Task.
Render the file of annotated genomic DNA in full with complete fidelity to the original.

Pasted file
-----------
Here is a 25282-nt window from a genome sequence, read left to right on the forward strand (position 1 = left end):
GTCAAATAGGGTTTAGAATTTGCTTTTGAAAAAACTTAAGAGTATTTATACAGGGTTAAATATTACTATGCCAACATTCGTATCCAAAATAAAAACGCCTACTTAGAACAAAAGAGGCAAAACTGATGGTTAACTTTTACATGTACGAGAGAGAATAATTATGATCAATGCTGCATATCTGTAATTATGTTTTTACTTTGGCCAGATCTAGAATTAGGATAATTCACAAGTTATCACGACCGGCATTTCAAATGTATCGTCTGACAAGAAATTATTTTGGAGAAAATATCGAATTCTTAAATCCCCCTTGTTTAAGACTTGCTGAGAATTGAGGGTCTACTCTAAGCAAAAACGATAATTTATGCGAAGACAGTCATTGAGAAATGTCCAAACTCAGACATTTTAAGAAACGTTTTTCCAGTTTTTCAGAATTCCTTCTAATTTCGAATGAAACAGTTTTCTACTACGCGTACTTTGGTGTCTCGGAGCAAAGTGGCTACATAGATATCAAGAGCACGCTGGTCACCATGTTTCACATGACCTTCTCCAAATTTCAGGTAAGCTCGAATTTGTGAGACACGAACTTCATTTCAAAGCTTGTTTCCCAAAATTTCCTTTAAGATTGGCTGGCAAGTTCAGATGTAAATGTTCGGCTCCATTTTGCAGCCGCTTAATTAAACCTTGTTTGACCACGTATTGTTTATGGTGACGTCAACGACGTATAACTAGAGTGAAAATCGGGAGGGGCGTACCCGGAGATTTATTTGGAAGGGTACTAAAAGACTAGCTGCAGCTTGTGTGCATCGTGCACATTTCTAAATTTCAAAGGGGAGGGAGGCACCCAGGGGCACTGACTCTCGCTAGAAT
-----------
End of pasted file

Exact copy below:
Here is a 25282-nt window from a genome sequence, read left to right on the forward strand (position 1 = left end):
GTCAAATAGGGTTTAGAATTTGCTTTTGAAAAAACTTAAGAGTATTTATACAGGGTTAAATATTACTATGCCAACATTCGTATCCAAAATAAAAACGCCTACTTAGAACAAAAGAGGCAAAACTGATGGTTAACTTTTACATGTACGAGAGAGAATAATTATGATCAATGCTGCATATCTGTAATTATGTTTTTACTTTGGCCAGATCTAGAATTAGGATAATTCACAAGTTATCACGACCGGCATTTCAAATGTATCGTCTGACAAGAAATTATTTTGGAGAAAATATCGAATTCTTAAATCCCCCTTGTTTAAGACTTGCTGAGAATTGAGGGTCTACTCTAAGCAAAAACGATAATTTATGCGAAGACAGTCATTGAGAAATGTCCAAACTCAGACATTTTAAGAAACGTTTTTCCAGTTTTTCAGAATTCCTTCTAATTTCGAATGAAACAGTTTTCTACTACGCGTACTTTGGTGTCTCGGAGCAAAGTGGCTACATAGATATCAAGAGCACGCTGGTCACCATGTTTCACATGACCTTCTCCAAATTTCAGGTAAGCTCGAATTTGTGAGACACGAACTTCATTTCAAAGCTTGTTTCCCAAAATTTCCTTTAAGATTGGCTGGCAAGTTCAGATGTAAATGTTCGGCTCCATTTTGCAGCCGCTTAATTAAACCTTGTTTGACCACGTATTGTTTATGGTGACGTCAACGACGTATAACTAGAGTGAAAATCGGGAGGGGCGTACCCGGAGATTTATTTGGAAGGGTACTAAAAGACTAGCTGCAGCTTGTGTGCATCGTGCACATTTCTAAATTTCAAAGGGGAGGGAGGCACCCAGGGGCACTGACTCTCGCTAGAAT